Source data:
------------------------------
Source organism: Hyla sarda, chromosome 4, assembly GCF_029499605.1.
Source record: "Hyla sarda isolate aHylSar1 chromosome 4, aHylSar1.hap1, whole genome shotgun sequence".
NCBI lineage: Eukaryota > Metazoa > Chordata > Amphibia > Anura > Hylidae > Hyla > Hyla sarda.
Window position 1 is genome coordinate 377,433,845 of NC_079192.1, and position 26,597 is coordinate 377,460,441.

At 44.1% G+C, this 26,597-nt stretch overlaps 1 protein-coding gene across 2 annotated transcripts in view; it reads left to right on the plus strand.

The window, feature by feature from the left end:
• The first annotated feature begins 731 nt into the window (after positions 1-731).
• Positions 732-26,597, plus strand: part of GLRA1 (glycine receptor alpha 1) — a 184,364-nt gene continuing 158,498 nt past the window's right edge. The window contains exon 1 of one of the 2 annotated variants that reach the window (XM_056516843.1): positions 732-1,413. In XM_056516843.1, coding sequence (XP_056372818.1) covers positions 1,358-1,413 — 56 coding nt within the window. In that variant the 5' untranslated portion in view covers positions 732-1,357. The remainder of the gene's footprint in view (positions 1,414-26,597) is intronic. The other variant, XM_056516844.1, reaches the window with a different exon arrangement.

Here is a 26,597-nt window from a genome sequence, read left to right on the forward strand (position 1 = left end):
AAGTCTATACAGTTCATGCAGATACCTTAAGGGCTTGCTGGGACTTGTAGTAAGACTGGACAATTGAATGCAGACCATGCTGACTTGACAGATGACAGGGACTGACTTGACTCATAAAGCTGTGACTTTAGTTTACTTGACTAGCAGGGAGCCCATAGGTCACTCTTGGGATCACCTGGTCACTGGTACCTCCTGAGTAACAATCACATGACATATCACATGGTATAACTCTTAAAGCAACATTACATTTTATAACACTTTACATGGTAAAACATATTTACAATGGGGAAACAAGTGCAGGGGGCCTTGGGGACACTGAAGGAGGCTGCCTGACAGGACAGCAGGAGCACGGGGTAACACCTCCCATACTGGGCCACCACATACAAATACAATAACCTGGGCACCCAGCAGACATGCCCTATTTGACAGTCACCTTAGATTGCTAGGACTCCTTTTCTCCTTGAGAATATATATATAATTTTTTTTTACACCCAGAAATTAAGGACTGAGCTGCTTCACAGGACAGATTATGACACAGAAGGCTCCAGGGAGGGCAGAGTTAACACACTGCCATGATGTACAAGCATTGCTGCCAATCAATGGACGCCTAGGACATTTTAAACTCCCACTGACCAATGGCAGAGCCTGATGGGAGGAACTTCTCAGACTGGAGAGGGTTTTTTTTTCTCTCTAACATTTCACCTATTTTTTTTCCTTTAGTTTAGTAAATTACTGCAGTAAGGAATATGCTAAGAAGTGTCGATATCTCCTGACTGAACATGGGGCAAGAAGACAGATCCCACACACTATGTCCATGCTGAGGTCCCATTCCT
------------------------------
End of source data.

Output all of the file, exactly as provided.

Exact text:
Source organism: Hyla sarda, chromosome 4, assembly GCF_029499605.1.
Source record: "Hyla sarda isolate aHylSar1 chromosome 4, aHylSar1.hap1, whole genome shotgun sequence".
NCBI lineage: Eukaryota > Metazoa > Chordata > Amphibia > Anura > Hylidae > Hyla > Hyla sarda.
Window position 1 is genome coordinate 377,433,845 of NC_079192.1, and position 26,597 is coordinate 377,460,441.

At 44.1% G+C, this 26,597-nt stretch overlaps 1 protein-coding gene across 2 annotated transcripts in view; it reads left to right on the plus strand.

The window, feature by feature from the left end:
• The first annotated feature begins 731 nt into the window (after positions 1-731).
• Positions 732-26,597, plus strand: part of GLRA1 (glycine receptor alpha 1) — a 184,364-nt gene continuing 158,498 nt past the window's right edge. The window contains exon 1 of one of the 2 annotated variants that reach the window (XM_056516843.1): positions 732-1,413. In XM_056516843.1, coding sequence (XP_056372818.1) covers positions 1,358-1,413 — 56 coding nt within the window. In that variant the 5' untranslated portion in view covers positions 732-1,357. The remainder of the gene's footprint in view (positions 1,414-26,597) is intronic. The other variant, XM_056516844.1, reaches the window with a different exon arrangement.

Here is a 26,597-nt window from a genome sequence, read left to right on the forward strand (position 1 = left end):
AAGTCTATACAGTTCATGCAGATACCTTAAGGGCTTGCTGGGACTTGTAGTAAGACTGGACAATTGAATGCAGACCATGCTGACTTGACAGATGACAGGGACTGACTTGACTCATAAAGCTGTGACTTTAGTTTACTTGACTAGCAGGGAGCCCATAGGTCACTCTTGGGATCACCTGGTCACTGGTACCTCCTGAGTAACAATCACATGACATATCACATGGTATAACTCTTAAAGCAACATTACATTTTATAACACTTTACATGGTAAAACATATTTACAATGGGGAAACAAGTGCAGGGGGCCTTGGGGACACTGAAGGAGGCTGCCTGACAGGACAGCAGGAGCACGGGGTAACACCTCCCATACTGGGCCACCACATACAAATACAATAACCTGGGCACCCAGCAGACATGCCCTATTTGACAGTCACCTTAGATTGCTAGGACTCCTTTTCTCCTTGAGAATATATATATAATTTTTTTTTACACCCAGAAATTAAGGACTGAGCTGCTTCACAGGACAGATTATGACACAGAAGGCTCCAGGGAGGGCAGAGTTAACACACTGCCATGATGTACAAGCATTGCTGCCAATCAATGGACGCCTAGGACATTTTAAACTCCCACTGACCAATGGCAGAGCCTGATGGGAGGAACTTCTCAGACTGGAGAGGGTTTTTTTTTCTCTCTAACATTTCACCTATTTTTTTTCCTTTAGTTTAGTAAATTACTGCAGTAAGGAATATGCTAAGAAGTGTCGATATCTCCTGACTGAACATGGGGCAAGAAGACAGATCCCACACACTATGTCCATGCTGAGGTCCCATTCCT